A spacecraft orbiting the Moon has detected something really peculiar. Our satellite is emitting a steady stream of carbon ions from almost its entire surface, contrary to the long-standing thinking that the Moon is depleted of carbon and other volatile elements.

In fact, it seems that carbon has been there since the Moon's formation, or very shortly after, 4.5 billion years or so ago. This means that the details of the impact theory of the Moon's formation - which largely relies on a lack of volatiles - may need to be reconsidered.

The results come from the Japanese Aerospace Exploration Agency's (JAXA) Selenological and Engineering Explorer spacecraft, better known by its nickname, Kaguya. A decade ago, it spent roughly a year and a half in orbit around the Moon, collecting global-mapping observations.

One of its instruments was an ion mass spectrometer, which detected and mapped lunar ions, including carbon - something that had not turned up in Apollo data, leading to the belief that the Moon had very little of them.

But recent analyses have found traces of carbon and volatile water in volcanic lunar glasses, prompting adjustments to the impact formation model, so a team of researchers revisited the Kaguya data to try to figure out where the carbon came from.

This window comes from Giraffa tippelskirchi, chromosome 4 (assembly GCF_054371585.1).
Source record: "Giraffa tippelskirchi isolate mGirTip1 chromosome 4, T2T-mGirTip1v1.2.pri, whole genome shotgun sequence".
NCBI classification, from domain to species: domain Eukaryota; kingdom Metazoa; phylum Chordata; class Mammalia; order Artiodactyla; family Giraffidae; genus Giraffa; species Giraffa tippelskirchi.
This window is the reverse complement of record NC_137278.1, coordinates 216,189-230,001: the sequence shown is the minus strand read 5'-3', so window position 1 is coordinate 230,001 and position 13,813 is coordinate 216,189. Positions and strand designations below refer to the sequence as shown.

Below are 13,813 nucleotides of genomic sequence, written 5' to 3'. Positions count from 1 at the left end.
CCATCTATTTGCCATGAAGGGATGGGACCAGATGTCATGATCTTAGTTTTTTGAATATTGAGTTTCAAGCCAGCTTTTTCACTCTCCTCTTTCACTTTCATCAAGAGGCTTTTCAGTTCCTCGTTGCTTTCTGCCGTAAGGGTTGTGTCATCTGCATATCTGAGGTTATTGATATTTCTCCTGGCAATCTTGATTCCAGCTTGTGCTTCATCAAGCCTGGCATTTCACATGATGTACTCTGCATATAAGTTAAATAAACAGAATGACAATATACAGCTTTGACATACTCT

"These emissions were distributed over almost the total lunar surface, but amounts were differed with respect to lunar geographical areas," the researchers wrote in their paper.

"Our estimates demonstrate that indigenous carbon exists over the entire Moon, supporting the hypothesis of a carbon-containing Moon, where the carbon was embedded at its formation and/or was transported billions of years ago."

The readings found a concentration of carbon ions that could not be explained by the deposition of carbon by the solar wind, nor the delivery of carbon on micrometeorites - both mechanisms known to supply the Moon with small amounts of carbon.

In addition, the concentrations varied. The younger volcanic basalt plains on the lunar near side emitted more carbon ions than the older highlands. This suggests that the carbon is embedded in the Moon.

The reason that's a problem for the lunar impact formation model - in which a large body we call Theia collided with Earth sometime in the early years of the Solar System, breaking off a chunk and sending it into Earth orbit - is because volatiles have a low boiling point.

But the Theia collision would have generated pretty intense temperatures - 4,000-6,000 Kelvin - which should have partially vaporised the debris, and boiled away the volatiles, producing what is known as a volatile-depleted 'dry' Moon.

That the detections instead revealed a volatile-rich 'wet' Moon suggests that the temperatures generated by the impact could have been much less intense than we previously thought. Or perhaps the impact model will need other revisions.

At the very least, this result shows that further investigation into lunar volatiles could be very telling; and it could inform the instrumentation aboard future lunar orbiters, or NASA's planned crewed mission to the Moon.

"It would be useful to further evaluate initial amounts of volatiles in the Moon, (for example, future isotope analyses of the C+ emissions from the lunar surface) to provide a quantitative estimation of the mass balance of indigenous carbon, the solar wind, and micrometeoroids," the researchers wrote.

The research has been published in Science Advances.